This mini dissertation examines the personal and public challenges facing Black women in their quest for leadership in schools. Secondary school leadership remains a male-dominated arena in many schools even after a decade of democracy in the country. This is contrary to the democratic ideals of the country, which include participation in governance, social justice and gender equity in particular. This study seeks to identify the root causes of gender imbalances and to work out strategies to redefine leadership roles in schools. This study was conducted from a critical feminist perspective. It is a qualitative case study and has used individual-based interviews, focus groups and observation in collecting data. It should be mentioned that this study involved male participants as well. They are regarded as the “significant others” who have to play a critical role in re-visioning redefining leadership within their schools. A total of six women and four male participants were included in the study. Participants were purposefully selected. A consent form was sent to all the participants, covering all ethical issues of voluntary participation, confidentiality and anonymity. The major themes that emerged in the study were: · tension between the personal and the public realms · lack of institutional support · non-adherence to policy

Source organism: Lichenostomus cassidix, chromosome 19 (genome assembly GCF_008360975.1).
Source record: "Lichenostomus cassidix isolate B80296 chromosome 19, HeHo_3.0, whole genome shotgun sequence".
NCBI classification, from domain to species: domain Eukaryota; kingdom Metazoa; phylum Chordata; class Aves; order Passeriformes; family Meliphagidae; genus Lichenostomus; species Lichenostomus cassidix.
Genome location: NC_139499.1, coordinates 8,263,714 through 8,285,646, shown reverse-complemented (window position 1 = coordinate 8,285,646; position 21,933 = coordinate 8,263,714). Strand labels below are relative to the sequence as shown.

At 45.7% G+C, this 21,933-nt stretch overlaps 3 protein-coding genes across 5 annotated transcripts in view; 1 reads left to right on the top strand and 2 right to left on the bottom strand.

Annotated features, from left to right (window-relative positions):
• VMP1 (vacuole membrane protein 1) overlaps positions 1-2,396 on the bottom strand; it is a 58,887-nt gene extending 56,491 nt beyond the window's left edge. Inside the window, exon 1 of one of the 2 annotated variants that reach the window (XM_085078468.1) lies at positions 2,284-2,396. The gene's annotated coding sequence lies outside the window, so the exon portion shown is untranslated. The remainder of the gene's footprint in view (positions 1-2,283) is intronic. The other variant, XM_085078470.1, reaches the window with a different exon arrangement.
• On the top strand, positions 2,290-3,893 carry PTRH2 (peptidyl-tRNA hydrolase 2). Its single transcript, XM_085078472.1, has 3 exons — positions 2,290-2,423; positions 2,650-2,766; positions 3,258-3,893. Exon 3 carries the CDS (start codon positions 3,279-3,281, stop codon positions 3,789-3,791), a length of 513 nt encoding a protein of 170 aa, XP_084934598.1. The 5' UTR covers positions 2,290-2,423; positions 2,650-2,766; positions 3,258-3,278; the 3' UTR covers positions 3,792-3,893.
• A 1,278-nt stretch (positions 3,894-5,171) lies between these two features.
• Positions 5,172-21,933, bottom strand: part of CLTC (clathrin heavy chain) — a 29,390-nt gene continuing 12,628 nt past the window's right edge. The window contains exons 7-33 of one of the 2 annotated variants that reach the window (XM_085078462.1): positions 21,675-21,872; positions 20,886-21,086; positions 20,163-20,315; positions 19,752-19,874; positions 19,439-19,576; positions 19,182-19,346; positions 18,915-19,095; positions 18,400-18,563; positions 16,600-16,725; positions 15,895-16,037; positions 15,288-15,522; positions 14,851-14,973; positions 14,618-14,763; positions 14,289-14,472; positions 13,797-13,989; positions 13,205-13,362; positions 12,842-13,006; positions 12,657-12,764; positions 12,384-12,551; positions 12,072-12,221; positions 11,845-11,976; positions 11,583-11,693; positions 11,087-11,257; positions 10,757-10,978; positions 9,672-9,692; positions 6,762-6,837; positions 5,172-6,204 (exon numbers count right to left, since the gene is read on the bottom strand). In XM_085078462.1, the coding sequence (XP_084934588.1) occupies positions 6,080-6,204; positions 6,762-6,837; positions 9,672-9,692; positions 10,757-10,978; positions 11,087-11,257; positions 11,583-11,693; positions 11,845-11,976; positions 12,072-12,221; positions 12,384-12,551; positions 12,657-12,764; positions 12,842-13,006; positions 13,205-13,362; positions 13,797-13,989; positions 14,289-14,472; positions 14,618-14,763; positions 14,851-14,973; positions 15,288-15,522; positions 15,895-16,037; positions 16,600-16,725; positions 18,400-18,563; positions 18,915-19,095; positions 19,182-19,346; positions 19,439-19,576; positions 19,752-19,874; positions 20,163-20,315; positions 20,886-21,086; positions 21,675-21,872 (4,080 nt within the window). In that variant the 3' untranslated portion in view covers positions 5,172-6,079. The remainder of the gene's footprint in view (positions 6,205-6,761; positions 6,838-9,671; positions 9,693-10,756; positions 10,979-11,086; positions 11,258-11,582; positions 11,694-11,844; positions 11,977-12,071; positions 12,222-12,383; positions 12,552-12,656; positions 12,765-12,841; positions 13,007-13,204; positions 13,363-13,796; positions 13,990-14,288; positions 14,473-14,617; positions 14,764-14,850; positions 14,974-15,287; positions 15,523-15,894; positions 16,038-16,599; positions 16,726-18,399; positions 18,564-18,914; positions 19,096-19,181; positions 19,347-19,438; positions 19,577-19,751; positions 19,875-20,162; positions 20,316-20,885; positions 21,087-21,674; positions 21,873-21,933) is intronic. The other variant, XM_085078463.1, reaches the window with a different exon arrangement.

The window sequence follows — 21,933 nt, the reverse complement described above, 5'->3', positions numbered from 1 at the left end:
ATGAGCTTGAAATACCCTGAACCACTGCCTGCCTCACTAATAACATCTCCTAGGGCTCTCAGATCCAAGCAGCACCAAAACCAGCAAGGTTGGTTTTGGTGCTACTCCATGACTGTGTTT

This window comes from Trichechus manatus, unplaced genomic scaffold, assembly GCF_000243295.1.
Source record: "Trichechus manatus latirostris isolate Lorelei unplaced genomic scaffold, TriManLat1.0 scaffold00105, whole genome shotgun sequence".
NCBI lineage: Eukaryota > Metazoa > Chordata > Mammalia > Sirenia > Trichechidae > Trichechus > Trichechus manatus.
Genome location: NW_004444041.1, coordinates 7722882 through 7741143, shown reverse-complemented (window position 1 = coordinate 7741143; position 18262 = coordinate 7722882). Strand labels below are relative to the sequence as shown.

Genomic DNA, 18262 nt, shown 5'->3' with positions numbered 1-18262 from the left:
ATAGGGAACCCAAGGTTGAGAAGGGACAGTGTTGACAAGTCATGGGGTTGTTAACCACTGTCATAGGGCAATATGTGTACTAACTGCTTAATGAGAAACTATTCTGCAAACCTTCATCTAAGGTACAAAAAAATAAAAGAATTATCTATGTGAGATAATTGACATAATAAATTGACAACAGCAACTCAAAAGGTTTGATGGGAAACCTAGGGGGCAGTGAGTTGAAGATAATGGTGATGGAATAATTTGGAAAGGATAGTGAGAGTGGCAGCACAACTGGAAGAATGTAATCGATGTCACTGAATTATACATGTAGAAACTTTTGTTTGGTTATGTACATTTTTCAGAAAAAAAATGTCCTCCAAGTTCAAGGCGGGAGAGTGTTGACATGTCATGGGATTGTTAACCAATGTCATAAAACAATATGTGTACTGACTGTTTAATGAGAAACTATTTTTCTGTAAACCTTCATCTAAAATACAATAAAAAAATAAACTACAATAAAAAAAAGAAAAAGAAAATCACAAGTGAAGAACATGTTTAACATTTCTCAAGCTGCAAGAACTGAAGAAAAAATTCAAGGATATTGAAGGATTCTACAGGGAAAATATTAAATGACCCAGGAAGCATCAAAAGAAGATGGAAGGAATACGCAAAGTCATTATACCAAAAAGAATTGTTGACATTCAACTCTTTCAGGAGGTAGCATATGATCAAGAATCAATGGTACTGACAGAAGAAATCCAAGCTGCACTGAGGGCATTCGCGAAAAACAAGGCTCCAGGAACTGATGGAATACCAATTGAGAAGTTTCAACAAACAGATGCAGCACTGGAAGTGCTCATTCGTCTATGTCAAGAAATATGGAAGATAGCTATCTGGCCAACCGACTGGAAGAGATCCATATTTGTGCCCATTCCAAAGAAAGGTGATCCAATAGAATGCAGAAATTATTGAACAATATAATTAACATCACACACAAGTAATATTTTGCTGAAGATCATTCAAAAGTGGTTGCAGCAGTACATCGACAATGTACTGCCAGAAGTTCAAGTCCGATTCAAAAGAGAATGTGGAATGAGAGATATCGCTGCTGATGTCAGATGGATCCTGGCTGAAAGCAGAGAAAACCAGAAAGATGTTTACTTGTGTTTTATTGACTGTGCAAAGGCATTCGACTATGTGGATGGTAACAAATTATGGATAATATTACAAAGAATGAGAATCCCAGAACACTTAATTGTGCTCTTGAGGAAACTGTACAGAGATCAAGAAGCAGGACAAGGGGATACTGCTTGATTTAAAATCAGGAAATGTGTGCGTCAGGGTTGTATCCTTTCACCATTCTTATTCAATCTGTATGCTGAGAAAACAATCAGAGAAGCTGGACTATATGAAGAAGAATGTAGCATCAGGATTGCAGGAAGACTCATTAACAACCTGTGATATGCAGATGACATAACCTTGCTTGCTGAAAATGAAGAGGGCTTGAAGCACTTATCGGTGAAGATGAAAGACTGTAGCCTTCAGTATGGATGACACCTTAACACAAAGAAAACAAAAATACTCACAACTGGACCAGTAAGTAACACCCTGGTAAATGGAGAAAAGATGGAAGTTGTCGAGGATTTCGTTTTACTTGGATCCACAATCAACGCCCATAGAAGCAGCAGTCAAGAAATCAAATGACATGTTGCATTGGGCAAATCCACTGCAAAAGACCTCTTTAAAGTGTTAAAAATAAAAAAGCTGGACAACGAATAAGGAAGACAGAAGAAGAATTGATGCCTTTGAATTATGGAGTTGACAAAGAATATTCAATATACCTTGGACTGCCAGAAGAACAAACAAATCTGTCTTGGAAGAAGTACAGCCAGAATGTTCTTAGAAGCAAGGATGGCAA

Dissertation (MPhil (Education Management and Policy Studies))--University of Pretoria, 2006.